The Last Werewolf by Glen Duncan

If there is one thing I most definitely am not, that is a werewolf fiction aficionado. I can't in all honesty think of another pure werewolf book I've read, although I have of course read books where werewolves feature at some point - and watched several famous films - I believe Glen Duncan's The Last Werewolf must be the first book I've read in which the lycanthrope plays the lead, and fortunately for me it was very good.

The titular last werewolf is Jacob Marlowe, whose man-self has lost the will to live. For two hundred years he has wandered the world, enslaved by his lunatic appetites, tormented by the memory of his first and most monstrous crime. He knows he cannot go on but as he counts down to suicide, a violent murder and an extraordinary meeting plunge him straight back into the desperate pursuit of life and love.

What The Last Werewolf did really well was engage me from the very first page, something which is of course very important. The opening pages reminded me very strongly of Conan Doyle's Sherlock Holmes stories, what with the pea-soup fog outside and two men within conversing in a way I found not to be too dissimilar from that of the Holmes and Watson dialogue I've always loved. Everything soon changes of course, and rather quickly too, but the introduction of Jake Marlowe, his long-time confidante Harley, and London itself, resulted in the book having me immediately and firmly within in its grip.

I suppose you could describe this book as a full-on horror fantasy containing werewolves and vampires, featuring an ever-twisting and turning plot. And while that would be accurate it doesn't go far enough and should be followed up by the statement that there is far more to it than just that. The author is very skilled with the words he uses, his prose is often poetic, lilting, and the narrative is not just about thrills, chills and an ever-increasing body-count (although those things do occur) because Duncan succeeds in exploring the werewolf's psyche in such a successful way that he manages to evoke empathy from the reader for what is effectively a remorseless, cursed, cold-blooded killer.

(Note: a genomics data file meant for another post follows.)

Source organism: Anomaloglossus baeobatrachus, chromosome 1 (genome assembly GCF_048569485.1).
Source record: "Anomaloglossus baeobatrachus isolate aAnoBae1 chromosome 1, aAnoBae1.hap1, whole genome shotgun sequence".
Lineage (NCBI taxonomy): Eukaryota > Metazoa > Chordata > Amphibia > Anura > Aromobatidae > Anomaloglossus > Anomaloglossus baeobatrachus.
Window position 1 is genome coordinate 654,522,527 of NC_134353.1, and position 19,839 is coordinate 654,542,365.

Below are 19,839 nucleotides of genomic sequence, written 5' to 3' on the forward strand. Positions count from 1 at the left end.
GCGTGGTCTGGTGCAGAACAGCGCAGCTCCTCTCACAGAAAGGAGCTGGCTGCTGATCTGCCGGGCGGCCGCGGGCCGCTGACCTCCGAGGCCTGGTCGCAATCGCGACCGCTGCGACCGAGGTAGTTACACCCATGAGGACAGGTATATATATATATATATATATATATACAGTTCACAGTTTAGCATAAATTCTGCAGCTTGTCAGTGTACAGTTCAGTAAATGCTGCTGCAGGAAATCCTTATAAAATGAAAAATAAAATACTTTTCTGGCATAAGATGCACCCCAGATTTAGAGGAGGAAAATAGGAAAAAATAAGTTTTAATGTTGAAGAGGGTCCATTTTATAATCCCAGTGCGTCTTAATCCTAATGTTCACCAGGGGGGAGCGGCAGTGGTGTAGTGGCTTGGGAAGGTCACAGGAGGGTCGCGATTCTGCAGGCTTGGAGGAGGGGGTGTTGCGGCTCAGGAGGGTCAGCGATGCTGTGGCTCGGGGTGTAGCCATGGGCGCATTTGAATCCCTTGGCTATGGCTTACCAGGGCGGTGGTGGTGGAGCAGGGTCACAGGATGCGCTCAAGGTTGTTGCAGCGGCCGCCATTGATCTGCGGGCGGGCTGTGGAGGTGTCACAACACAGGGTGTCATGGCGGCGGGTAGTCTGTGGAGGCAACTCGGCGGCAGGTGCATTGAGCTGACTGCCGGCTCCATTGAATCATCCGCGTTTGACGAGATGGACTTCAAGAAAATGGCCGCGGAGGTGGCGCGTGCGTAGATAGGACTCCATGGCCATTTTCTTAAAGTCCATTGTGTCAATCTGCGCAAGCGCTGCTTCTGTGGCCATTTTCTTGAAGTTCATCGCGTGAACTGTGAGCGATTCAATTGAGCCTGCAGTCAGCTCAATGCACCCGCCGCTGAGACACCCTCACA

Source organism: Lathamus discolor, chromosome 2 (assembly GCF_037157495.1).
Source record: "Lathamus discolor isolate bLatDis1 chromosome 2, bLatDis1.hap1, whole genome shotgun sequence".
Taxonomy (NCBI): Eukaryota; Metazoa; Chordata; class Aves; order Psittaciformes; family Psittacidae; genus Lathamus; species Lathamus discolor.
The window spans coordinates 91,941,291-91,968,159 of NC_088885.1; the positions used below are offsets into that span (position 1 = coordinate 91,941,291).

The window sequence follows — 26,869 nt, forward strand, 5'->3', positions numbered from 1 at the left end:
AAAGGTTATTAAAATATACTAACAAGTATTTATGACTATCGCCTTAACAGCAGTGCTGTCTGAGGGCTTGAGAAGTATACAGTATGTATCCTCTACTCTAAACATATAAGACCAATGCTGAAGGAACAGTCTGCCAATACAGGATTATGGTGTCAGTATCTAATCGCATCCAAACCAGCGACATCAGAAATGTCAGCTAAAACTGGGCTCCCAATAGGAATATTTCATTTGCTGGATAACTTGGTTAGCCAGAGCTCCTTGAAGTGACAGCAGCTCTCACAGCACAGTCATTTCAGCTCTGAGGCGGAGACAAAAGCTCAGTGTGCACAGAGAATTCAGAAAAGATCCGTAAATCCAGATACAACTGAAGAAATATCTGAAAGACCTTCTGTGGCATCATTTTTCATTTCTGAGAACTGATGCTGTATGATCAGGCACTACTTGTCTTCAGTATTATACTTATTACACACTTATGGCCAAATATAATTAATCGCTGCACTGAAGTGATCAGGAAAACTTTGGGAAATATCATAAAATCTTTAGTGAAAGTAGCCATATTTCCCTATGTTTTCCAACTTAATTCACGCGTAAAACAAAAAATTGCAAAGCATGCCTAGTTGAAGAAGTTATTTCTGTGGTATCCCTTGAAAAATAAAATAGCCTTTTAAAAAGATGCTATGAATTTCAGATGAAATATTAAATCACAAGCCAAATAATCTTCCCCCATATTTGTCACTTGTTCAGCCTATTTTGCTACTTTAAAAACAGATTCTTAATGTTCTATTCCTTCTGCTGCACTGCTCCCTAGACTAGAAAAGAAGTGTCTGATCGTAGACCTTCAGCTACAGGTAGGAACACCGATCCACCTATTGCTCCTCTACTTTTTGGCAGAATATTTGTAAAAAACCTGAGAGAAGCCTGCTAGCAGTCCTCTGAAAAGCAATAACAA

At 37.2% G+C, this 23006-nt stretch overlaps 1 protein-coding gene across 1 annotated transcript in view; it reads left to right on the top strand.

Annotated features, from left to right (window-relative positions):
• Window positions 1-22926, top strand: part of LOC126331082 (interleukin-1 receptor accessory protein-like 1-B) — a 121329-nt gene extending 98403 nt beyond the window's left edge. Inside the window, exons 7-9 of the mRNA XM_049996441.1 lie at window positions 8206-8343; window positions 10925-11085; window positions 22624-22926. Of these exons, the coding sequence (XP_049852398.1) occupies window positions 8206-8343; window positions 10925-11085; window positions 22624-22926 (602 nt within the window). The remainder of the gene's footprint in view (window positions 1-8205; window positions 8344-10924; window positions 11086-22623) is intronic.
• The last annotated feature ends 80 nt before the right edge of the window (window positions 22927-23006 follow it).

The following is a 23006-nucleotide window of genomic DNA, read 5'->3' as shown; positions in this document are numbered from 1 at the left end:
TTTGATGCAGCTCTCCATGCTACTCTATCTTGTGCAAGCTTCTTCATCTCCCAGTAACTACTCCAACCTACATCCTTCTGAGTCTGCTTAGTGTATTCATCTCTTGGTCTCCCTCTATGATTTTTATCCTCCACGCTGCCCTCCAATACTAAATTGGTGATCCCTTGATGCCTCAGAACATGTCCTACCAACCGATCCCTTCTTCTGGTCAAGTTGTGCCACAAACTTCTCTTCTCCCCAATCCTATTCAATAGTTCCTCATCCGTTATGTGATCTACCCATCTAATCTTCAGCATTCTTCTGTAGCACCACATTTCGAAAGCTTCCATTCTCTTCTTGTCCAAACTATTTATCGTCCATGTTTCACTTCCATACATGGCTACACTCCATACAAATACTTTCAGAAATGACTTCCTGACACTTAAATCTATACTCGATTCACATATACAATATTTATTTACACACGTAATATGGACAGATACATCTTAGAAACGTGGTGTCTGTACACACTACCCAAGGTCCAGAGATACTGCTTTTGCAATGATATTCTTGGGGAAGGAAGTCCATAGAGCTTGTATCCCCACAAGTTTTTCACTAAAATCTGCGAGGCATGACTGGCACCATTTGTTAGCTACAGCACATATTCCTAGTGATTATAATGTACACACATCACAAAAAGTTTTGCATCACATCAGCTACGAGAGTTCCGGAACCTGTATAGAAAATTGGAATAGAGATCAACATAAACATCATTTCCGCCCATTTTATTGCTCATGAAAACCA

I feel I should warn/prepare potential readers about/for the explicit sex that feature in the book as it is not of the type that you might have become accustomed to while reading fellow horror authors like Stephen King and James Herbert, who now seem almost prudish in comparison. These sex scenes are very graphic, detailed and realistic accounts that are often animalistic in nature (understandable under the circumstances). I personally was fine with how graphic these parts were, although there was a moment mid way through when I thought it went on a little too long, but again I understood the importance laid upon it.

Duncan, a former philosophy student, is an author with a fine command of the English language. His clever use of words form a narrative whose most interesting moments come when he looks at the similarities/differences between humans and animals, and how being 'civilised' can be at conflict with our inherent primal self. There is a wild animal within us all after all, tamed and constrained admittedly, but always there, always lurking, patiently waiting.

Even though, as I have already explained, I am no expert I feel that I can still confidently say that Glen Duncan's The Last Werewolf must be amongst the best this specific sub-genre has to offer. Yes, it's a fantastical romp with lots of sex but it is also a moving, often grotesque look at human life. Highly recommended for werewolf/horror fans.

9/10 Full-on horror fantasy written with poetic subtlety.

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